After clicking off a handful of horror movies ranging from gross to sleepy, I had a hankering for the real deal. Sometimes you want a guaranteed good time in the form of fear-induced adrenaline. That’s why rickety wooden roller coasters and Stephen King books exist.
At first, it seems redundant to read ‘Salem’s Lot. Haven’t we already absorbed it through cultural osmosis? The answer is: No, obviously not. If the word “vampire” makes you think of sulking lovesick teens dipped in glitter, it’s time to go back to Evil Monsters 101.
We begin at the end, hiding out in Mexico with a man and boy. They’re running from something, half expecting it to catch up with them when the man finally spots a story in the Portland paper about a town called Jerusalem’s Lot. After a series of unexplained deaths, the town sits utterly abandoned and no one knows why. The man and boy know they are the only ones who can finish things. If they don’t go back, what happened in ‘Salem’s Lot will happen again and again.
But what happened to the people of Jerusalem’s Lot?
Back up to the day Ben, a not-so-successful author, returns to town. He grew up in The Lot, even played in the abandoned Marsten house that overlooks the whole town. The plan is to return to the house and dig into its dark past, write the book and face a terrifying childhood memory that has festered in his mind ever since. Unfortunately, he won’t be able to face the house as head-on as he’d hoped because it’s already occupied.
Over the course of one day, King takes us around town and into the lives of its residents. We meet everyone from a teen queen turned abusive trailer mommy, to a schoolyard bully and a grave digger. We know Father Callahan hits the bottle hard, and the woman who owns the boarding house has a soft spot for her old lover. By dusk, you know a little something about everyone except the two fellows who moved into the Marsten house. Barlow and Straker.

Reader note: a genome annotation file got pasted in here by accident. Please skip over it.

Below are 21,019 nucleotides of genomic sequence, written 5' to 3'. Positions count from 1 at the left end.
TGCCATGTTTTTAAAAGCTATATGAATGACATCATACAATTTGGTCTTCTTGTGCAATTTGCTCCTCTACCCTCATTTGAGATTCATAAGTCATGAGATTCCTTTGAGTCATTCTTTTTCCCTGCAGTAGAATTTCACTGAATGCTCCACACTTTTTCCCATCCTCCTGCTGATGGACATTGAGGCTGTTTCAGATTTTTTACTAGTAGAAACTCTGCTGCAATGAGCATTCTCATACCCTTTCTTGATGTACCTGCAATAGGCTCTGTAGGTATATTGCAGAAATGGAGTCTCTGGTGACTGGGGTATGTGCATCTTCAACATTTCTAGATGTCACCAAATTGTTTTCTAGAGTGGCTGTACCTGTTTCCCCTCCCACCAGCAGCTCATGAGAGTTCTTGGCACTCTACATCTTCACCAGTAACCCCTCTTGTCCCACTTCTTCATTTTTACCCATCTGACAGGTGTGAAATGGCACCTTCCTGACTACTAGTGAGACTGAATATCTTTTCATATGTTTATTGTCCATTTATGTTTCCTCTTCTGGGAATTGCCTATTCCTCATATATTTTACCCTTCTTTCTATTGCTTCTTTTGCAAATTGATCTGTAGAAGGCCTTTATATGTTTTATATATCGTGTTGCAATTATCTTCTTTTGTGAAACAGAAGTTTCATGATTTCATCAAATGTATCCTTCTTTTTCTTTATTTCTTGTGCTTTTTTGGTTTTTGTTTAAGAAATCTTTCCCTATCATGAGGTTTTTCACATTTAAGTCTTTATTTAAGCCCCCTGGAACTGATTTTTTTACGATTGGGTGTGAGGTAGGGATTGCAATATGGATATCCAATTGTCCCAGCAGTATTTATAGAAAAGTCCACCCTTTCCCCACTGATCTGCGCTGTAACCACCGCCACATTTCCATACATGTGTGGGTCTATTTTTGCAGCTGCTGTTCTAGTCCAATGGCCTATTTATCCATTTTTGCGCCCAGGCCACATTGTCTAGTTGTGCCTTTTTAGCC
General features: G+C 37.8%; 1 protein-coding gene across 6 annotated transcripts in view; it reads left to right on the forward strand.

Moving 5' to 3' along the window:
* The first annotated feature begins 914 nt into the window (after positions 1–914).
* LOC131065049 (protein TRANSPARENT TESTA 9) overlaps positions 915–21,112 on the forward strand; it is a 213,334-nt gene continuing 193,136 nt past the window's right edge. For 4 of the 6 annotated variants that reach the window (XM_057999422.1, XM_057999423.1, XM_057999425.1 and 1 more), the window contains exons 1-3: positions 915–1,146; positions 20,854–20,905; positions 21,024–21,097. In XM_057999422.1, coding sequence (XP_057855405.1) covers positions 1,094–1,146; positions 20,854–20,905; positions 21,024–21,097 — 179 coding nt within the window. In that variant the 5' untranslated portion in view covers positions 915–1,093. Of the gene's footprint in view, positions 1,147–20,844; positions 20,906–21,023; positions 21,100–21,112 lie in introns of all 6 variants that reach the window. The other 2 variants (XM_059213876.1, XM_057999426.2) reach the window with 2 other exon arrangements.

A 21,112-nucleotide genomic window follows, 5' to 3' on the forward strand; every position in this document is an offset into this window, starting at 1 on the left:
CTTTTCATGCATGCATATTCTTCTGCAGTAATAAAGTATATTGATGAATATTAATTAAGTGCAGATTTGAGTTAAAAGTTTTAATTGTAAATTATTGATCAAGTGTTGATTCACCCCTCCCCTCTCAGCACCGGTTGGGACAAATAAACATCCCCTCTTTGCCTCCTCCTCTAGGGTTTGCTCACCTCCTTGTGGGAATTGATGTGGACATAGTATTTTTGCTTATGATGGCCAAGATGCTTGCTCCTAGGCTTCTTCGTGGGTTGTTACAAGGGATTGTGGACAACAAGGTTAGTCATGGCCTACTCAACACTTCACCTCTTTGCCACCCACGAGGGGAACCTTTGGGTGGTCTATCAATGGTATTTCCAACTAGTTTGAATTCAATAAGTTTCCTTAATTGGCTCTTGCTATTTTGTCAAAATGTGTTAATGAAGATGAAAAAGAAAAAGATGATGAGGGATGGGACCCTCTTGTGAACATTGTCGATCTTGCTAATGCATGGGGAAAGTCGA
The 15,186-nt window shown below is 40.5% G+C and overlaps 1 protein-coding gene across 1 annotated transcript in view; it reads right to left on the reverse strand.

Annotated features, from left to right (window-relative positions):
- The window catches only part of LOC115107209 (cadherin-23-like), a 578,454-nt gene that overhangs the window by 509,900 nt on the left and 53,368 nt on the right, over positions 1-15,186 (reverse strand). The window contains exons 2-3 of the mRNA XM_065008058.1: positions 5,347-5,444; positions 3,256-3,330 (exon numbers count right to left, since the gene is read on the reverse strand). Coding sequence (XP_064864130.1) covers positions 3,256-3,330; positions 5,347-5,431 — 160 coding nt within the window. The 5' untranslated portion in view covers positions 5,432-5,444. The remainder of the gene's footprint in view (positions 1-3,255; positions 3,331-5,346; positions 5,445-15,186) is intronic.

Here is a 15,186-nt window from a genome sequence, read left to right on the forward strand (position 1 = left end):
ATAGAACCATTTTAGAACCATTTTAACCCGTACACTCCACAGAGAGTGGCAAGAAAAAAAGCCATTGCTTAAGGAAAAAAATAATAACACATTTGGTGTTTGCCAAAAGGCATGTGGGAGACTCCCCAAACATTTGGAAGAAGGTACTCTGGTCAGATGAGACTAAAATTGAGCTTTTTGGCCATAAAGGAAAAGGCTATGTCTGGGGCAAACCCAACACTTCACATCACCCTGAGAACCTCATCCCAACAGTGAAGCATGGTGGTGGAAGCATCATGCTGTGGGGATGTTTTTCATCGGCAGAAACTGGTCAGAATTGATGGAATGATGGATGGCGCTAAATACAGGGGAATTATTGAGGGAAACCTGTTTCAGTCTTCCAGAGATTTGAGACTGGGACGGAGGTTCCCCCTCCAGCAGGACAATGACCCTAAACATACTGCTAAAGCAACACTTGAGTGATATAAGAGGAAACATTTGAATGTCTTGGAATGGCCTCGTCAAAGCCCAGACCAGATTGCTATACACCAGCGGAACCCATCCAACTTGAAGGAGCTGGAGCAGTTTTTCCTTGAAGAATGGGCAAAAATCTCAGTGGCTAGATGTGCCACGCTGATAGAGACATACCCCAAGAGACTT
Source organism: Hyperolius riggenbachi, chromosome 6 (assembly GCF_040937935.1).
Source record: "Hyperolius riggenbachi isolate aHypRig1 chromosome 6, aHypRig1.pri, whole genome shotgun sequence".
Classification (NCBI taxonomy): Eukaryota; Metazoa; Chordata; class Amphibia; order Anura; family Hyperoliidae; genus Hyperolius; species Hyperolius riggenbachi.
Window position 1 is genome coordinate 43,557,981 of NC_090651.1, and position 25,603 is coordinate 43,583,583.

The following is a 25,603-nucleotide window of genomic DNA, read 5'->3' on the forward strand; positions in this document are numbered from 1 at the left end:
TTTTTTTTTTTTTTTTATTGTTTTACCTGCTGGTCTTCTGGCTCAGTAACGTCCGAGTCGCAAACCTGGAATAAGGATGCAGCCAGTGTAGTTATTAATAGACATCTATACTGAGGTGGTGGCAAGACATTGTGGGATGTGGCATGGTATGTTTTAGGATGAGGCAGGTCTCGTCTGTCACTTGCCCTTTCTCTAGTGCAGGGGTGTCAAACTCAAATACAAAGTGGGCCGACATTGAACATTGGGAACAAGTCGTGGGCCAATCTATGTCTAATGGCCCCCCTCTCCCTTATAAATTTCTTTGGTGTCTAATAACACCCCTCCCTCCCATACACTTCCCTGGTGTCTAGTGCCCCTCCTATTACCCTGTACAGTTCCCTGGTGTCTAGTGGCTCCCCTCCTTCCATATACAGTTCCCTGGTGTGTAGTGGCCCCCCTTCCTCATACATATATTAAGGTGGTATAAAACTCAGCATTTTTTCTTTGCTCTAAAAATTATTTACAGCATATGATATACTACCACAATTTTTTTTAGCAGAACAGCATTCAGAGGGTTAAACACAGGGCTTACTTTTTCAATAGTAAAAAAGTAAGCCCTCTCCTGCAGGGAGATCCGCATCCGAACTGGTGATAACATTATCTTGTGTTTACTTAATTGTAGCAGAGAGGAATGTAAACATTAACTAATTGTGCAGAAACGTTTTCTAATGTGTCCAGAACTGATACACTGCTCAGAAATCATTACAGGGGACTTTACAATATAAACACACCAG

The story reads like a well-researched historical account of how an ordinary blue collar town falls into a feeding frenzy. Fear and denial drive a core group of characters to link a series of odd deaths and disappearances. Disbelief fuels a lot of the tension early on, when the characters do the exact opposite of what you’re telling them to. You’re warning them “Don’t go in there”, but they do, which means you have to, too.
This is why reading horror (when it’s well done) is so much better than watching it. During a movie you can close your eyes and hum, much to the annoyance of anyone else in the room. Here you have no choice but to go down into the basement – unless you skip the scary parts, but then you should probably just skip the whole book and ask your mommy to push you on the swings instead.
King let’s his characters run away when they have to, but that doesn’t mean they always get away. When you read –
There’s someone upstairs.
– you know you have to go up there. What the characters confront is more than blood suckers with pointy teeth. Their fear is primal and always present.
It was from the spinal cord, a much older network of nerves and ganglia, that the black dread emanated in waves.
My only complaint is the hokey dialog. It took me out of the story a few times, but maybe that’s just me. Who am I to say men don’t talk about “jahoobies” behind closed doors?
Vampires suck the life out of people – they should be terrifying. How King sustains momentum through hundreds of pages is the million dollar question, but what matters most is that he does. In 10, 20, 50 years people will still be reading ‘Salem’s Lot, and hopefully forgive the masses for that whole glittering please-bite-me-so-we-can-be-young-together-forever phase.